It is time for Barack Obama to pay the piper.
For years, he and his fellow Democrats delighted in demagoguing the detention facility at Guantanamo Bay, Cuba, where the military is still holding approximately 250 alleged enemy combatants men (down from over 800). Now, after all their bombast about the urgent need to close the facility — the better, they harangued, to improve our standing in the “international community” (compared to whose prisons Gitmo is actually a model of humaneness) — the president-elect must face a harsh reality.
For the American community, Gitmo was never the problem, and closing it will not solve anything.
Candidate Obama called
for a return of pre-9/11 counterterrorism thinking, meaning full-blown civilian trials for all captured terrorists. Come January 20, though, President Obama’s principal task will be to protect the national security of the United States, not to secure the admiration of Human Rights Watch. Thus he will confront the stubborn fact the not every jihadist who poses a danger to American lives can be brought to trial and proved guilty beyond a reasonable doubt in accordance with our civilian due process standards.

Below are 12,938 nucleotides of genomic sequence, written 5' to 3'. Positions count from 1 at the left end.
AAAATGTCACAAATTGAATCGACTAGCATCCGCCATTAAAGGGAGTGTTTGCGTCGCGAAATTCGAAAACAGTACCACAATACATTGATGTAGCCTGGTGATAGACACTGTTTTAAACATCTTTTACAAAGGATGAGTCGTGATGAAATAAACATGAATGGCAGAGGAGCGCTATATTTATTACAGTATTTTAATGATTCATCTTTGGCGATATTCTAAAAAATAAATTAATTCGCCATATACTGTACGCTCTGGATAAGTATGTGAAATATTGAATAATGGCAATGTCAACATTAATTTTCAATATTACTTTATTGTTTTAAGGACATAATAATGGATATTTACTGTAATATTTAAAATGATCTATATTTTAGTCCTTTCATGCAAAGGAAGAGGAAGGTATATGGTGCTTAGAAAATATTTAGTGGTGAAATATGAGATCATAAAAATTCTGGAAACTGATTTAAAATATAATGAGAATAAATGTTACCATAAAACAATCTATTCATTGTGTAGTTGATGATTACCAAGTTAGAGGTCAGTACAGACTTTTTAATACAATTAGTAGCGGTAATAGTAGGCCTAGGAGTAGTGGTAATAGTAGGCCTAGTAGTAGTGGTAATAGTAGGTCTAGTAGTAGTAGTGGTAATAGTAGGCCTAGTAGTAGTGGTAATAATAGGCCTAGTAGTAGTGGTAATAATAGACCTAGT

When he finally assumes the Oval Office, the realization will come quickly — if it hasn’t already — that international terrorism fueled by Islamic extremism is different, not just in degree but in kind, from even the worst waves of violent crime. The criminal justice system is simply not capable of apprehending and neutralizing everyone we need to capture and sideline.
A certain component of human nature — the one that watched the Left mercilessly drub President Bush as he tried to protect the country — yearns to revel in Obama’s self-induced straits. That impulse needs to be resisted. The president-elect promised a host of things he won’t be able to deliver. For those seeking to score political points, it’s not like there won’t be opportunities aplenty. National security, however, is something we need him to get right.
PROTECT LIFE OR PROVE GUILT?
So here is some unsolicited but earnestly offered advice: Mr. President-elect, you and your emissaries should not make any more public commitments about what will happen with Gitmo and the detainees until your transition team has ample opportunity to study each individual combatant case. There has already been way too much uninformed commentary. This only hamstrings your maneuvering room and stands to damage your credibility when, as is inevitable, you find disproportion between a detainee’s actual dangerousness and the courtroom provability of his dangerousness.